Like I said in the last post about temples, no Korean road trip is complete without seeing a bunch of temples.  We spent the night in a crazy love motel where you parked your car under the room, went up a flight of stairs, and paid into an ATM without ever having to see anyone.  You could even put down a kind of garage door in front of your car to block the view of your license plate and the model/make of your car.  Crazy stuff.  We woke up the next morning and headed out to Buseoksa, which has the oldest wooden structure in South Korea, a temple dating back to 626.  It was a beautiful day spent hiking into the hills around the temple and taking pictures.  As always, here's 10 pictures and some foolish comments.

I took over a thousand pictures during the weekend and editing all of them can get tedious.  When I start to get bored I try new things.  These pictures are the results. 

This is one of my favorite Korean temples.  The structures were really beautiful and the view across the surrounding hills was excellent.

Once again the fish and the drum. My cursory Google search revealed very little about the significance, so if anybody knows the story I'd love to hear it.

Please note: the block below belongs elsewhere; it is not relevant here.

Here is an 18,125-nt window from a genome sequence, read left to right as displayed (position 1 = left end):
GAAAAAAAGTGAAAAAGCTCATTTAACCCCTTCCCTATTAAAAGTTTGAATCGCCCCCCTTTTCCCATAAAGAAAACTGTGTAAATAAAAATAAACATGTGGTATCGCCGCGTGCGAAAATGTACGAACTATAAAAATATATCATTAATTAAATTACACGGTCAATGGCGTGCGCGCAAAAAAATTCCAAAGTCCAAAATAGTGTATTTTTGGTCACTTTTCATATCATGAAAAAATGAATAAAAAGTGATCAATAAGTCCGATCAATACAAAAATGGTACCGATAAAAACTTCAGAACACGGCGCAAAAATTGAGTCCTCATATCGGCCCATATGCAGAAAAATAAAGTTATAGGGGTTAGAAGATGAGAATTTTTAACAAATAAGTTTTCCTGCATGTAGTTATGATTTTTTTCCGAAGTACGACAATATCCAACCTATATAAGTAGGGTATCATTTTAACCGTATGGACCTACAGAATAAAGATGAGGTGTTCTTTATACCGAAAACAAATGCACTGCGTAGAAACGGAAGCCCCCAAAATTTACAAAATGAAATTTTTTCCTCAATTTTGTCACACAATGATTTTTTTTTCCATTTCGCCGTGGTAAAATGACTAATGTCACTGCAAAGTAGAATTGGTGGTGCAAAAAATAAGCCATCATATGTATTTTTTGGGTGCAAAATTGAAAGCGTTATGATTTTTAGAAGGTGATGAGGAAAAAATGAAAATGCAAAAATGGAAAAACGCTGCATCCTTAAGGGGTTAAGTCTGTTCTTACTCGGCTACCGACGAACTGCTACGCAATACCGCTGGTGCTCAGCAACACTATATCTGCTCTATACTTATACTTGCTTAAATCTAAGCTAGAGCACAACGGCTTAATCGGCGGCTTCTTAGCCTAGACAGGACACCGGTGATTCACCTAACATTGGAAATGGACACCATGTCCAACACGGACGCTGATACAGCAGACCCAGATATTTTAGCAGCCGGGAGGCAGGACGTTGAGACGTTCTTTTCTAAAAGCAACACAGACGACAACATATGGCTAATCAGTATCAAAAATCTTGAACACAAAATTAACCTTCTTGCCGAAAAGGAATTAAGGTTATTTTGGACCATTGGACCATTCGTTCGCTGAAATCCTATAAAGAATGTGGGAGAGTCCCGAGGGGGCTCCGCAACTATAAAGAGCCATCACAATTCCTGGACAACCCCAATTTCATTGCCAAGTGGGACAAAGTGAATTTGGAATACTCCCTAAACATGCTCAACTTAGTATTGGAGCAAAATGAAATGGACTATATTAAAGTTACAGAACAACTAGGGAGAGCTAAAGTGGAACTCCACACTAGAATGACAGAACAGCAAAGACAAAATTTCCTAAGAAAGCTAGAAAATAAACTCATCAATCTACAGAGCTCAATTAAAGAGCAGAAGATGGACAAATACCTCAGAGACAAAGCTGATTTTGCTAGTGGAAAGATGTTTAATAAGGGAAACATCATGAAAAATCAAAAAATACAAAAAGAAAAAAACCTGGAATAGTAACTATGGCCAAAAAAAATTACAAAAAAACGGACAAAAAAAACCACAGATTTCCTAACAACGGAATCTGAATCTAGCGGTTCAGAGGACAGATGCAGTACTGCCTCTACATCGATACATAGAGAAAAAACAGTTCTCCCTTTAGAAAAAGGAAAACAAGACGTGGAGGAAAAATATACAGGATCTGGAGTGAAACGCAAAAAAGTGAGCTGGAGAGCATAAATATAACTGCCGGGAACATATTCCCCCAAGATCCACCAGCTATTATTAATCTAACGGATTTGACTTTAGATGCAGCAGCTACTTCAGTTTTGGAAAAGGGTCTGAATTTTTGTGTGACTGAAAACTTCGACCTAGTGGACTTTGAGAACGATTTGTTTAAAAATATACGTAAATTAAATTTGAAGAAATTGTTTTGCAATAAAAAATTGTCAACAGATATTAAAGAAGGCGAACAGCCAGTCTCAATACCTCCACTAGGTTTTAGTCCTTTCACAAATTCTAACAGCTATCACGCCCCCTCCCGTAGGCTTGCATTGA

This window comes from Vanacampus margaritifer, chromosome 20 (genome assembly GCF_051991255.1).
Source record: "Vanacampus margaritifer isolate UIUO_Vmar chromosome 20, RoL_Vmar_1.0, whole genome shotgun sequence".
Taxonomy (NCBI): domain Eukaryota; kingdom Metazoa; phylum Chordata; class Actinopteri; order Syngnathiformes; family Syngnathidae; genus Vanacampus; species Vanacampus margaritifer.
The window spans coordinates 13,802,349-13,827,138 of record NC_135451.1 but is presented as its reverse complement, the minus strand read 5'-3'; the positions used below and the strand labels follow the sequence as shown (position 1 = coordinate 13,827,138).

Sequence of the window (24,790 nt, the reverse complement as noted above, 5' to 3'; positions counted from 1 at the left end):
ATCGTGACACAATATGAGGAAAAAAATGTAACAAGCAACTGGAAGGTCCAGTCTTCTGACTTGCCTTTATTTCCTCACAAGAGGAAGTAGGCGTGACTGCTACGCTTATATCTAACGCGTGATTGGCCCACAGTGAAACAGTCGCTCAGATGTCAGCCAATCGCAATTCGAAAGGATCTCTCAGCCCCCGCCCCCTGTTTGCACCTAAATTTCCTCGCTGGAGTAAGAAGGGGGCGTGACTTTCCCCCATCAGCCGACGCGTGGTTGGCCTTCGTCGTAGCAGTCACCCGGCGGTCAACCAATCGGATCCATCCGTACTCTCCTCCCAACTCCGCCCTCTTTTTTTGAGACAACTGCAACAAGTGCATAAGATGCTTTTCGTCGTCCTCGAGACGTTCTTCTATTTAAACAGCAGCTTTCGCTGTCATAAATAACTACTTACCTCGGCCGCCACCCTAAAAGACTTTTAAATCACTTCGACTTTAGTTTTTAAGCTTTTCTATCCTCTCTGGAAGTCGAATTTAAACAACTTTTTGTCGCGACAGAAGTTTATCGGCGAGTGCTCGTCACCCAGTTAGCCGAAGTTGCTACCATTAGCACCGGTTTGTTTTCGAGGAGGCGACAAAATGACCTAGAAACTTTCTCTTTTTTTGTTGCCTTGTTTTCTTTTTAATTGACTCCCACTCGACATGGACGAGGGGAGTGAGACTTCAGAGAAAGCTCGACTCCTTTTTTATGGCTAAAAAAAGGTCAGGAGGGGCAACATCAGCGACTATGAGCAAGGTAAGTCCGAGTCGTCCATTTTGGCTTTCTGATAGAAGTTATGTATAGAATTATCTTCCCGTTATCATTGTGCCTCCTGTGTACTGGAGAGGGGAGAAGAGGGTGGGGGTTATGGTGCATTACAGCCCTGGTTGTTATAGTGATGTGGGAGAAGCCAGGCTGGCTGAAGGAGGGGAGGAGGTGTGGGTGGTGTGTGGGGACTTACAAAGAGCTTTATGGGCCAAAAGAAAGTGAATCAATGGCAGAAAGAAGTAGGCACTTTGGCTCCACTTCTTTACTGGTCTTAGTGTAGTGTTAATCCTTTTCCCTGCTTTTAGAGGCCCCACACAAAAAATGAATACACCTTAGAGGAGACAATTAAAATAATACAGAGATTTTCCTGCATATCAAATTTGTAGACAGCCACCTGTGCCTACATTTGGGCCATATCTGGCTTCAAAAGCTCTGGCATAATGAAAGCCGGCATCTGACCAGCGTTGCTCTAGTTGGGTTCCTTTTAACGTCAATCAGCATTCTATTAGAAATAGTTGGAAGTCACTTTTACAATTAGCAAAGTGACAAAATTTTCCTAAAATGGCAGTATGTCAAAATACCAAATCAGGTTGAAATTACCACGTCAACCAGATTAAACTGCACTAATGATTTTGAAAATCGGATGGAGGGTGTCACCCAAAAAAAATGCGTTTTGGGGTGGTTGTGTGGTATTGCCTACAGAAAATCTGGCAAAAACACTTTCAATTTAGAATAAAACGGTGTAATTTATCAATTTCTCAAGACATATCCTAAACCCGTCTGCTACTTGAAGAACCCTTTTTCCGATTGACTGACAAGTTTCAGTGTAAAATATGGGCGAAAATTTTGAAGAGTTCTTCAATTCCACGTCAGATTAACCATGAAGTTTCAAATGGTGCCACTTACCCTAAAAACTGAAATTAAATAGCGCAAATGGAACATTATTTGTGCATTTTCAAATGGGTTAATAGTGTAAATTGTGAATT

The tranquility was punctured by some heavy construction sounds, but when the drilling stopped, this was a great place to relax.

According to wikipedia the signboard with the letters on it was written by the first president of Korea, Rhee Syngman.   Check out his wikipedia page for an interesting president.  Check out any of the Korean president's wikipedia pages, lots of dramatic exits from the position.

It's hard to see here, but this part of Korea is just hill after hill after hill.  South Korea is as hilly as Kansas is flat.

This is the oldest wooden structure in Korea.  It only survived because the Japanese didn't come to burn it.  It's such a shame that almost everywhere one travels in Korea, every temple, every landmark, every city, there's some historical moment in which the Korean people were used as Asia's punching bag.

I could do a whole blog post on people looking at their phones in spots like this, though I'm as guilty as anybody.

We hiked up into these hills and saw a few smaller buildings.  Mostly it was just a great day to be outside in the sun.

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